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Open accessJournal ArticleDOI: 10.1038/S41591-021-01285-X

SARS-CoV-2 501Y.V2 escapes neutralization by South African COVID-19 donor plasma.

02 Mar 2021-Nature Medicine (Nature Publishing Group)-Vol. 27, Iss: 4, pp 622-625
Abstract: SARS-CoV-2 501Y.V2 (B.1.351), a novel lineage of coronavirus causing COVID-19, contains substitutions in two immunodominant domains of the spike protein. Here, we show that pseudovirus expressing 501Y.V2 spike protein completely escapes three classes of therapeutically relevant antibodies. This pseudovirus also exhibits substantial to complete escape from neutralization, but not binding, by convalescent plasma. These data highlight the prospect of reinfection with antigenically distinct variants and foreshadows reduced efficacy of spike-based vaccines. Substitutions in SARS-CoV-2 spike protein present in the B.1.351 variant first detected in South Africa, when expressed in pseudoviruses, mediate escape from neutralization by monoclonal antibodies under clinical development and by plasma from individuals previously infected with SARS-CoV-2, but do not prevent binding of convalescent plasma to recombinant spike protein containing B.1.351 lineage substitutions.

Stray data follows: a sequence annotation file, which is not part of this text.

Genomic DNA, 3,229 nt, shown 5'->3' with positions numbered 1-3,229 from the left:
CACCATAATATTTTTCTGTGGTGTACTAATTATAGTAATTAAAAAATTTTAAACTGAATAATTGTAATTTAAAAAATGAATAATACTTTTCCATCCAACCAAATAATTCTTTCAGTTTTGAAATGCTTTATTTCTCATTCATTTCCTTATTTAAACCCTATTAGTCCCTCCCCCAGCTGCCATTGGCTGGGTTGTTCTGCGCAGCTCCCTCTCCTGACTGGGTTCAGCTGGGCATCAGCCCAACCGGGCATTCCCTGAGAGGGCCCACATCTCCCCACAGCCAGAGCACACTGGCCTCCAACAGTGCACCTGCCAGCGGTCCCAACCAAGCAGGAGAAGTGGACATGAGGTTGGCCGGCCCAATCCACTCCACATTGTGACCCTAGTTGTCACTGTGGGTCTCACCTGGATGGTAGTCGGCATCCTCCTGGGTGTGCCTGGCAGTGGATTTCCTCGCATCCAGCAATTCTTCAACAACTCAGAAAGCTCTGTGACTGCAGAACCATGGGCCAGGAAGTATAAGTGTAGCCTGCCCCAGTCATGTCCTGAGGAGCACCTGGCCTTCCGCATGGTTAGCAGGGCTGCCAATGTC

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Topics: Neutralization (51%)

596 results found

Open access
Marco Cascella, Michael Rajnik, A. Cuomo1, Scott C. Dulebohn  +1 moreInstitutions (2)
20 Mar 2020-